New renewable energy law favouring offshore divides industry

POLAND: A new renewable energy law has finally been submitted to the Polish cabinet for approval, but the terms have divided the wind industry as they are more favourable towards offshore wind than onshore.

The law will create a new business environment for developers. Commercial-scale wind farms will receive support under the green certificates (GC) system. The Ministry of Economy has proposed that projects coming online in 2013 will receive 0.9GC/MWh, while those coming online in 2017 will receive 0.83GC/MWh, valid for 15 years. This is a cut from the current rate of 1GC/MWh. Offshore wind developers will receive 1.8GC/MWh for 15 years.

However, it is the value of the certificate which really worries the Polish wind industry association PWIA. It depends entirely on demand from electricity sellers, who are obliged to secure a set proportion of their sales from renewable sources.


If they fail to do so, they either have to buy the certificates or pay a penalty fee, known as Ozj. And although the draft sets the Ozj value at PLN 288 (EUR72), it does not provide for inflating it as the current support scheme does. "Given that the inflation rate in Poland is 4%, the wind farm operator will lose this money every year compared to current system," said PWIA president Krzysztof Prasalek.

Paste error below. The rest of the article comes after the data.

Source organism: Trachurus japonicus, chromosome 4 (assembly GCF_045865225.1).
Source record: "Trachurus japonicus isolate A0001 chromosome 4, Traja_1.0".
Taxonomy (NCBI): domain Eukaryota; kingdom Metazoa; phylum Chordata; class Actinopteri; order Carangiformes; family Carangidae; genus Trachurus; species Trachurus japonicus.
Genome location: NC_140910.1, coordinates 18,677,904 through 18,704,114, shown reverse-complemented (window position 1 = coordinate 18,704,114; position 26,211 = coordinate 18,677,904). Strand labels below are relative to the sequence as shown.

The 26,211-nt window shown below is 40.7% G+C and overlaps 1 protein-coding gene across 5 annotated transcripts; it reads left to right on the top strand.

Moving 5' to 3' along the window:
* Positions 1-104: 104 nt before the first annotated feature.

Another disappointment for onshore wind developers is the mechanism introduced by the draft that means that a wind farm owner will lose the right to obtain GCs once it sells electricity for more than 105% of the medium price of electricity in Poland - currently EUR49/MWh. PWIA claims this effectively bans wind farms from the free market. Many wind farm operators sell electricity on the free market instead of under long-term contracts, earning more when selling during peak demand periods.

No wind farm will be profitable without green certificates, because the maximum operators will receive is EUR60-70/MWh, but only for a few hours a day.

PWIA's critical stand is not shared by the Polish Offshore Wind Association, which is generally pleased with the draft. It is however, concerned by the low number of GCs for offshore farms and is lobbying for an increase from 1.8GC/MWh to 2.2GC/MWh for farms located further from the shore, which have higher upfront costs.

The new law was due to come into effect on 1 January 2013. However, it is now unlikely to meet that date. Government officials are instead estimating a start date of mid-2013, but the wind power industry believes the new law is more likely to come into force on 1 January 2014, as it will have to be approved by the European Commission.

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